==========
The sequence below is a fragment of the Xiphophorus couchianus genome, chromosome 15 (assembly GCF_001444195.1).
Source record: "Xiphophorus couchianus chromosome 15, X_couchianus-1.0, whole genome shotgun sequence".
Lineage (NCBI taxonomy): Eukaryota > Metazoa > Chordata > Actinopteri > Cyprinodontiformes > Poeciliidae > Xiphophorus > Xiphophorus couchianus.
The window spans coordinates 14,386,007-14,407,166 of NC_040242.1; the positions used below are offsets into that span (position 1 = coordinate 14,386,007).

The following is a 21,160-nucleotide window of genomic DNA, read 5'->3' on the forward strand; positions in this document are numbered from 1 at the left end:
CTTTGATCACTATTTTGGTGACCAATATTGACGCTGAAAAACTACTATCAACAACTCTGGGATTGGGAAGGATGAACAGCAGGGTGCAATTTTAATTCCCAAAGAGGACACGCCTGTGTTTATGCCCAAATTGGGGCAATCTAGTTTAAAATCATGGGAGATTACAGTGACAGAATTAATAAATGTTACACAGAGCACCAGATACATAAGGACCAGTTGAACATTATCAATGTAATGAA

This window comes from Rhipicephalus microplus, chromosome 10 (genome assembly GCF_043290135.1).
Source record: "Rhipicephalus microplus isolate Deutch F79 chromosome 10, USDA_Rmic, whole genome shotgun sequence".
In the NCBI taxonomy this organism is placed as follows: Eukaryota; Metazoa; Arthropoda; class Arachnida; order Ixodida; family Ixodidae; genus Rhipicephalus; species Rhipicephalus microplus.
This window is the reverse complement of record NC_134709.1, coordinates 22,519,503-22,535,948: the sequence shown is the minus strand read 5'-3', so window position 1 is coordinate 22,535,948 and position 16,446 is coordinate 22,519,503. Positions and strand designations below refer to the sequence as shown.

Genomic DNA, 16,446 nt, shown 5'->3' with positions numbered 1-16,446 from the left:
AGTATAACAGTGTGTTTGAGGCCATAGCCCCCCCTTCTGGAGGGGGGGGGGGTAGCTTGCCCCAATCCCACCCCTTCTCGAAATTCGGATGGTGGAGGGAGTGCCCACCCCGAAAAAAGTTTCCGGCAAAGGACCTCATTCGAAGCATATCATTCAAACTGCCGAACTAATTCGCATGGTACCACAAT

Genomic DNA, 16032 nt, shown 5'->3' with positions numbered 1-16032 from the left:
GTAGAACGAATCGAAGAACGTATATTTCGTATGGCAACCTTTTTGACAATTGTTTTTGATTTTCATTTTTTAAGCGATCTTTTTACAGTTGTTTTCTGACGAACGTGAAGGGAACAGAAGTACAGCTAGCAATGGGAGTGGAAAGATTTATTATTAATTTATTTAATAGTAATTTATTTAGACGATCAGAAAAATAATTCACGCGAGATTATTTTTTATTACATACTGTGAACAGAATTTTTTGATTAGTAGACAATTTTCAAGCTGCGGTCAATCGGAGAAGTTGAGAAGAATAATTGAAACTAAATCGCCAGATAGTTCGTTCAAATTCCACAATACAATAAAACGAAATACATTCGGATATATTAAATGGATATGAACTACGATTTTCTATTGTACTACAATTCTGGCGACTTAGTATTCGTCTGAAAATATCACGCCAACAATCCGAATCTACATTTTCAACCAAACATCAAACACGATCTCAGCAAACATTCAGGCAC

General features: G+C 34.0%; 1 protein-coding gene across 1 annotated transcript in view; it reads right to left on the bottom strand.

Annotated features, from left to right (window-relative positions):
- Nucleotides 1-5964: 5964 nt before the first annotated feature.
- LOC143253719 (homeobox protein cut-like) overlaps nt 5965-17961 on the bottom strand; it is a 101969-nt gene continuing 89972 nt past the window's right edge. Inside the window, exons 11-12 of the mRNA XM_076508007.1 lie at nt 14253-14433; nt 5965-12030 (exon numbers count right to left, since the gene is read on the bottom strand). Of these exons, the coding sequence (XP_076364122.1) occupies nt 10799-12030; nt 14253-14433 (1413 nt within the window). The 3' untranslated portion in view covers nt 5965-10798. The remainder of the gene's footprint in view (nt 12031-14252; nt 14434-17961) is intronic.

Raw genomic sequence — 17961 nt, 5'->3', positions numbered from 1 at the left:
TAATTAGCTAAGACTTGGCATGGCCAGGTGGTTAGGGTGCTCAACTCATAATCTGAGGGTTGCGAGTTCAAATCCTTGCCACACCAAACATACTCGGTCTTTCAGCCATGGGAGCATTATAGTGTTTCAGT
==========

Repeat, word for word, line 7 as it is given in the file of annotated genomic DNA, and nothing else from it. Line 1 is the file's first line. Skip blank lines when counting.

This window comes from Rhipicephalus microplus, chromosome 10 (genome assembly GCF_043290135.1).